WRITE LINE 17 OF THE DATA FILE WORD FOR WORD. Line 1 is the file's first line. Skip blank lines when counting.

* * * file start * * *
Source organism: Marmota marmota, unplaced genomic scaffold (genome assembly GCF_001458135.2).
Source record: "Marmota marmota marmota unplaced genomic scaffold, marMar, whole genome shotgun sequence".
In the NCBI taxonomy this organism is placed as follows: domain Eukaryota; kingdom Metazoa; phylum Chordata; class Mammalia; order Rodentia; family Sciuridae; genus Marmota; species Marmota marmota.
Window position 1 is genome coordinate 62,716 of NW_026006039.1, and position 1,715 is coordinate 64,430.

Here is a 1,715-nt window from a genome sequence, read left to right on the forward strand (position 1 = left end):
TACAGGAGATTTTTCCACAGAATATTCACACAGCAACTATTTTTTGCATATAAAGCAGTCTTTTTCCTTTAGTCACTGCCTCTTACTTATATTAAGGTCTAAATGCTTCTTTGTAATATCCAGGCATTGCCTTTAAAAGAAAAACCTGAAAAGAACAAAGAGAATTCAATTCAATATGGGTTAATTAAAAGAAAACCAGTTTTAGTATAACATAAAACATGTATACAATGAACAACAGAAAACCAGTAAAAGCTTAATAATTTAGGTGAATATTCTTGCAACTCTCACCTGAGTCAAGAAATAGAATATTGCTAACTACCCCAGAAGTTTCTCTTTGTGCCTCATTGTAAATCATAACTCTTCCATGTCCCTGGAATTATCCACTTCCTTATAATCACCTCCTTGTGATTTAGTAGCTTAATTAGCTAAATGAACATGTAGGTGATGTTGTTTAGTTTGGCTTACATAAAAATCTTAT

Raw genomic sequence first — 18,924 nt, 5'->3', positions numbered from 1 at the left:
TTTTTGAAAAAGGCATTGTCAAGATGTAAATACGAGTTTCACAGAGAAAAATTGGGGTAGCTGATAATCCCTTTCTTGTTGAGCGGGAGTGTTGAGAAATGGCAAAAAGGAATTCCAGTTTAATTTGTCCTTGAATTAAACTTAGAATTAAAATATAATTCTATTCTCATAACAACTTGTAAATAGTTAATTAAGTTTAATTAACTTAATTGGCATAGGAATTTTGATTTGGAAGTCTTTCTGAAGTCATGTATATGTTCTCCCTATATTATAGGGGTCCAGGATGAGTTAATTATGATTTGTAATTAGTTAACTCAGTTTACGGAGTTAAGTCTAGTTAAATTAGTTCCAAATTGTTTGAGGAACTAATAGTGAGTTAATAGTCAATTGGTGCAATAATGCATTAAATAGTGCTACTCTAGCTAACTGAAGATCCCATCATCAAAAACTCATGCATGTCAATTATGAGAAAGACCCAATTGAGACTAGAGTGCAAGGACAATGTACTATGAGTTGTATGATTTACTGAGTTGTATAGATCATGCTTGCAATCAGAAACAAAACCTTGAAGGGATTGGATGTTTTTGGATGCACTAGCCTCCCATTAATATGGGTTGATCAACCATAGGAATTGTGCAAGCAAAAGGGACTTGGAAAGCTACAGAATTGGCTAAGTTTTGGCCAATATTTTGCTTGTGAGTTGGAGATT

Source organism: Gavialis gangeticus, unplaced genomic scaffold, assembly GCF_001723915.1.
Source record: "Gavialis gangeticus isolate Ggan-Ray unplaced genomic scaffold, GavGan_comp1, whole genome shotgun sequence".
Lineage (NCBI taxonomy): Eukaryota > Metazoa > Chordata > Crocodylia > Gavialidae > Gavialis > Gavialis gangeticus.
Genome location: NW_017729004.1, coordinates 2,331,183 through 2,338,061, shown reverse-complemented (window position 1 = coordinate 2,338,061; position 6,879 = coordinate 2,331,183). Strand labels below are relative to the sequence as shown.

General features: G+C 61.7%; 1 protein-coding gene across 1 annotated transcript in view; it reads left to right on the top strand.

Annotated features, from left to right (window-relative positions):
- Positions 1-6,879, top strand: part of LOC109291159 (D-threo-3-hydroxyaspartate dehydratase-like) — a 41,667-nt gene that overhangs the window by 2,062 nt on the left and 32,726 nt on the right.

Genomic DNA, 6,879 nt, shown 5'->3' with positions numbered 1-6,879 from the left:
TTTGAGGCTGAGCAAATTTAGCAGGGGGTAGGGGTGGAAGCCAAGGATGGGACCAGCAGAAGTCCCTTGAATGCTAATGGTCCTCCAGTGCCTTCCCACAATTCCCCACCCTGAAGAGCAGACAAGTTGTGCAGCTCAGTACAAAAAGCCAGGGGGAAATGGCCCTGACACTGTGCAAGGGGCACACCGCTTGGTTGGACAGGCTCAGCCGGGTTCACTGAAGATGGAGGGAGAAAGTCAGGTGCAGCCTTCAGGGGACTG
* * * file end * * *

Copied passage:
TTTGAGGCTGAGCAAATTTAGCAGGGGGTAGGGGTGGAAGCCAAGGATGGGACCAGCAGAAGTCCCTTGAATGCTAATGGTCCTCCAGTGCCTTCCCACAATTCCCCACCCTGAAGAGCAGACAAGTTGTGCAGCTCAGTACAAAAAGCCAGGGGGAAATGGCCCTGACACTGTGCAAGGGGCACACCGCTTGGTTGGACAGGCTCAGCCGGGTTCACTGAAGATGGAGGGAGAAAGTCAGGTGCAGCCTTCAGGGGACTG